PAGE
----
But of course Todmorden and Hebden Bridge, along with Halifax, currently have almost double the train service level of either Sowerby Bridge or Brighouse. Sowerby Bridge (and Mytholmroyd) should see some improvement next year with the Blackpool-York trains stopping. We really hope Northern will build on that at the end of 2019 when the next big timetable recast comes. And of course HADRAG continues to argue the case with train operator Northern for a better deal for the Brighouse corridor. In our response to Northern’s timetable plans we have specifically asked for future timetables to include make allowance for all trains that currently stop at Brighouse also to serve Elland. We have also want the Manchester-Rochdale-Brighouse-Leeds “valley bottom service” to run later at night and on Sundays, something that does not, so far, seem to feature in Northern’s plans.
As an ambitious transport hub, Elland station will be another reason to upgrade the timetable. Opening 22 years after neighbouring Brighouse, the new station may still seem frustratingly in the future. But at least by 2022 we hope there may be further timetable improvements. Under the existing service patterns, Elland would be served by hourly trains on the Manchester-Brighouse-Leeds and Huddersfield-Bradford-Leeds routes, effectively an hourly stopping service to key destinations. We have joined our colleagues in the Upper Calder Valley Renaissance Sustainable Transport Group in calling for a service from the upper Calder Valley to Huddersfield, meeting commuting, educational and other sources of demand. That would give an additional service along the Sowerby Bridge-Elland-Brighouse corridor. But we also need better services Elland/Brighouse-Leeds.
Potential for fast journey to Leeds
We want Northern, Network Rail and their train planners to rise to the challenge of providing an upgraded timetable for Elland/Brighouse rail corridor. It probably needs some capacity improvements in the Huddersfield and Mirfield area as well as a more ambitious approach by the train operator.
Finally, HADRAG has repeatedly, over may years, pointed out the potential to speed up trains on the direct Brighouse-Dewsbury-Leeds route. At present Brighouse-Leeds takes about 34 minutes, calling at nearly all stations. So that would be 37-38 minutes from Elland. A fast service, with maybe just intermediate stop, would easily cut the Brighouse-Leeds journey to 20 minutes. So stations all the way up the valley would get a Leeds service that could be 10-15 minutes faster than at present. Elland-Leeds could be about 23 minutes.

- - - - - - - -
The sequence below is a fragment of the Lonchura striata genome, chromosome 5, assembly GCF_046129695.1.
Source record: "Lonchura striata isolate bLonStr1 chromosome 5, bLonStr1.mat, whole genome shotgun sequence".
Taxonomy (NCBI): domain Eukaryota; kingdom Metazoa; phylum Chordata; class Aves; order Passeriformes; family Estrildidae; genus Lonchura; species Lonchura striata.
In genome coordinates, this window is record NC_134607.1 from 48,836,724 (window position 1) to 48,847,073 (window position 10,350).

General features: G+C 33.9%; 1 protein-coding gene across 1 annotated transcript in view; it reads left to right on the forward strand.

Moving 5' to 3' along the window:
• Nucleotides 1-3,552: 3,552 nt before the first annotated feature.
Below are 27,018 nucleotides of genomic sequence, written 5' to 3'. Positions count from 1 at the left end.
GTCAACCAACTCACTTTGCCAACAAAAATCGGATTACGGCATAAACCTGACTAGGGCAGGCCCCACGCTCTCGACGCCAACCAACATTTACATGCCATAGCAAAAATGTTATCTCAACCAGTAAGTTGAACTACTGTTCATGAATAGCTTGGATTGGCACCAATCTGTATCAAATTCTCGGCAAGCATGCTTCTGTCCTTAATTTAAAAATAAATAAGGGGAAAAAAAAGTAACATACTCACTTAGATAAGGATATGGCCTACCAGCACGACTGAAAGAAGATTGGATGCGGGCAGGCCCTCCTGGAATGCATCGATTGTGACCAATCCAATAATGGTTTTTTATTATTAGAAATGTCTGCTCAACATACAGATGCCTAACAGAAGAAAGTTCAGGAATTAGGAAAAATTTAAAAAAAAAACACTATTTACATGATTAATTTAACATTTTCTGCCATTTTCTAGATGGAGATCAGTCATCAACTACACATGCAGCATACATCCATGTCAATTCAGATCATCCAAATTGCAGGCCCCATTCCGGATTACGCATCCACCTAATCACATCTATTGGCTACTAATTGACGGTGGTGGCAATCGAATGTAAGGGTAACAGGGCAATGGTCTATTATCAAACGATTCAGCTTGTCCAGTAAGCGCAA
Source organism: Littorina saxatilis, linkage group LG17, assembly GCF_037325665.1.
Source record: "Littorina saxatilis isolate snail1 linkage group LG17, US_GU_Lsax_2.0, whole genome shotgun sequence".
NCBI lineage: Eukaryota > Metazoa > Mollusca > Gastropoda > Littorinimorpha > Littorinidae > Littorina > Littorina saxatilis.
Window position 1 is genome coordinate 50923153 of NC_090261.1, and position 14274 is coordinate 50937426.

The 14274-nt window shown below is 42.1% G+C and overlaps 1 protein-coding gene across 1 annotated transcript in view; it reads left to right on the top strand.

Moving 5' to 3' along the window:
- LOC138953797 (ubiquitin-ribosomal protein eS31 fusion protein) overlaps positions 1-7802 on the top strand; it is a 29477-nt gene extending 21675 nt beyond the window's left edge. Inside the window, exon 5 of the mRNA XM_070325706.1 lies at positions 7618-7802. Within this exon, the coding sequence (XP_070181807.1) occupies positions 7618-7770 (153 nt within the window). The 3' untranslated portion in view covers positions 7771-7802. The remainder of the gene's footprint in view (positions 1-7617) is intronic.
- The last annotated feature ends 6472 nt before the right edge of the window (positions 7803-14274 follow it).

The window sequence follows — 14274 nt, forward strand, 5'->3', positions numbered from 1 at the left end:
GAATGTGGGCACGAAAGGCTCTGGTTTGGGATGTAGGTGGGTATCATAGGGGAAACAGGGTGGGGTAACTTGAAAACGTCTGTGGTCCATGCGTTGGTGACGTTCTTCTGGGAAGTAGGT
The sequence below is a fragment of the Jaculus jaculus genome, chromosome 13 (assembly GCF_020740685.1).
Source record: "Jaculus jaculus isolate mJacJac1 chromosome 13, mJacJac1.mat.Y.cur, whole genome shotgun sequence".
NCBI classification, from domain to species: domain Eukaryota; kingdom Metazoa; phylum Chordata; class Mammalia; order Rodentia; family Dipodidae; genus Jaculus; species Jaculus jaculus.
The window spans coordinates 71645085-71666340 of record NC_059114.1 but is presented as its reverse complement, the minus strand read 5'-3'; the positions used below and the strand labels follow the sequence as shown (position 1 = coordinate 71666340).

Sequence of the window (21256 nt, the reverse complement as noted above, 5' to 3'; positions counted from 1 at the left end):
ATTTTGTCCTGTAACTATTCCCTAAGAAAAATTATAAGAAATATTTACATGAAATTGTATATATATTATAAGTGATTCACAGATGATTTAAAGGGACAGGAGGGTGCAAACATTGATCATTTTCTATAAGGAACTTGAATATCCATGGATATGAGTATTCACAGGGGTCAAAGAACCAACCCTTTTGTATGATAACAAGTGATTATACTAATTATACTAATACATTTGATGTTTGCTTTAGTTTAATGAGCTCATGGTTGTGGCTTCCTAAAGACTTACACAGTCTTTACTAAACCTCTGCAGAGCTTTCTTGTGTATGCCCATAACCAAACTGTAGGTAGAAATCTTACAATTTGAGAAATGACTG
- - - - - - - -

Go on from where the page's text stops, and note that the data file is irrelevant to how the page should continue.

What could go wrong? One complication is the TransPennine Route Upgrade. This is the project that was meant to include Huddersfield Line electrification, though it sounds increasingly as though it may not. With or without electrification there is likely to be upgrade work to improve capacity that will mean diversions of TransPennine Express via the Calder Valley line while the work is going on. The plan seems to be that this will be completed before Elland opens. Fingers crossed, then. -JSW
Campaigners in HADRAG, the Halifax & District Rail Action Group, are calling for Elland to be next new railway station in West Yorkshire following opening of Low Moor earlier this month. We want the Northern train operator (Arriva Rail North) and Network Rail (who oversee tracks and timetables) to declare their commitment to Elland station and ensure provision is made for trains to stop in new timetables planned for the next 2-3 years. Meanwhile we continue to argue for a better deal for Calder Valley stations currently missed out by “semi-fast” or “express” services. We say Brighouse and Sowerby Bridge deserve something more like the service level and quality enjoyed by Hebden Bridge and Todmorden. More below:
Low Moor station is on the Calder Valley Line between Halifax and Bradford. HADRAG joined with other groups including the Bradford rail users (BRUG), and the Friends of Low Moor Station (FOLMS) in celebrating the first trains at Low Moor station on the first Sunday in April (02/04/17). Low Moor is served by hourly trains on the Leeds-Bradford-Halifax-Brighouse-Huddersfield route. It also has intercity services to London operated by the Grand Central open access operator. With the other groups, HADRAG wants to see a better service at the new station and we hope a Manchester service can be arranged to stop every hour by the end of 2019.